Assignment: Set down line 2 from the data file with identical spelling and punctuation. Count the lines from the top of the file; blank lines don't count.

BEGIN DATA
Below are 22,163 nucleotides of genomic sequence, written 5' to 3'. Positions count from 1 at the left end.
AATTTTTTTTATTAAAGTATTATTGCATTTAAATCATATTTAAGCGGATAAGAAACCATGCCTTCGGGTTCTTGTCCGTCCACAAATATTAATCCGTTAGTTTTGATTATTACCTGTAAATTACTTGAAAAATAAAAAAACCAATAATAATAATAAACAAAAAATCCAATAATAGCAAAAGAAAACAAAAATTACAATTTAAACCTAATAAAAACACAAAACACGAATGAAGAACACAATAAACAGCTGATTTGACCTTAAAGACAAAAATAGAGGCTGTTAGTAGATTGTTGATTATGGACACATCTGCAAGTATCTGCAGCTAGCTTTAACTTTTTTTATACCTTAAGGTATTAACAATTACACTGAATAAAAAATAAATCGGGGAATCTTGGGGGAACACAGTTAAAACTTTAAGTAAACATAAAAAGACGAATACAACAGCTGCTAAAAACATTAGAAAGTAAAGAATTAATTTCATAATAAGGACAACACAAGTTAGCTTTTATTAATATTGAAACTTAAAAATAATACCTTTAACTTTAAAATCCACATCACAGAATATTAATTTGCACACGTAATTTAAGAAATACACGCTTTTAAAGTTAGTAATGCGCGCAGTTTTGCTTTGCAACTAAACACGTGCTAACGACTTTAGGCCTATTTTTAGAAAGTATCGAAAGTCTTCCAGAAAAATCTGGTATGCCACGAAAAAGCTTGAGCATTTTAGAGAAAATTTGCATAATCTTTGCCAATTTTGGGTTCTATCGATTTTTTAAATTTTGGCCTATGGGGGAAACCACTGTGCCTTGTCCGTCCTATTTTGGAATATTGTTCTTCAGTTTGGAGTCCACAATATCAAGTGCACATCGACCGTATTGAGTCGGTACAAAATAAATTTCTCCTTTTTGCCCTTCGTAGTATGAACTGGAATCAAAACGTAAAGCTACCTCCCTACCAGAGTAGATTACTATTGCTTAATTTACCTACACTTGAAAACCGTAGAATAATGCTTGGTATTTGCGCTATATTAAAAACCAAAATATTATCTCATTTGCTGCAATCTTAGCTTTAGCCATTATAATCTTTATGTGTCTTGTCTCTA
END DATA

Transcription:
AATTTTTTTTATTAAAGTATTATTGCATTTAAATCATATTTAAGCGGATAAGAAACCATGCCTTCGGGTTCTTGTCCGTCCACAAATATTAATCCGTTAGTTTTGATTATTACCTGTAAATTACTTGAAAAATAAAAAAACCAATAATAATAATAAACAAAAAATCCAATAATAGCAAAAGAAAACAAAAATTACAATTTAAACCTAATAAAAACACAAAACACGAATGAAGAACACAATAAACAGCTGATTTGACCTTAAAGACAAAAATAGAGGCTGTTAGTAGATTGTTGATTATGGACACATCTGCAAGTATCTGCAGCTAGCTTTAACTTTTTTTATACCTTAAGGTATTAACAATTACACTGAATAAAAAATAAATCGGGGAATCTTGGGGGAACACAGTTAAAACTTTAAGTAAACATAAAAAGACGAATACAACAGCTGCTAAAAACATTAGAAAGTAAAGAATTAATTTCATAATAAGGACAACACAAGTTAGCTTTTATTAATATTGAAACTTAAAAATAATACCTTTAACTTTAAAATCCACATCACAGAATATTAATTTGCACACGTAATTTAAGAAATACACGCTTTTAAAGTTAGTAATGCGCGCAGTTTTGCTTTGCAACTAAACACGTGCTAACGACTTTAGGCCTATTTTTAGAAAGTATCGAAAGTCTTCCAGAAAAATCTGGTATGCCACGAAAAAGCTTGAGCATTTTAGAGAAAATTTGCATAATCTTTGCCAATTTTGGGTTCTATCGATTTTTTAAATTTTGGCCTATGGGGGAAACCACTGTGCCTTGTCCGTCCTATTTTGGAATATTGTTCTTCAGTTTGGAGTCCACAATATCAAGTGCACATCGACCGTATTGAGTCGGTACAAAATAAATTTCTCCTTTTTGCCCTTCGTAGTATGAACTGGAATCAAAACGTAAAGCTACCTCCCTACCAGAGTAGATTACTATTGCTTAATTTACCTACACTTGAAAACCGTAGAATAATGCTTGGTATTTGCGCTATATTAAAAACCAAAATATTATCTCATTTGCTGCAATCTTAGCTTTAGCCATTATAATCTTTATGTGTCTTGTCTCTA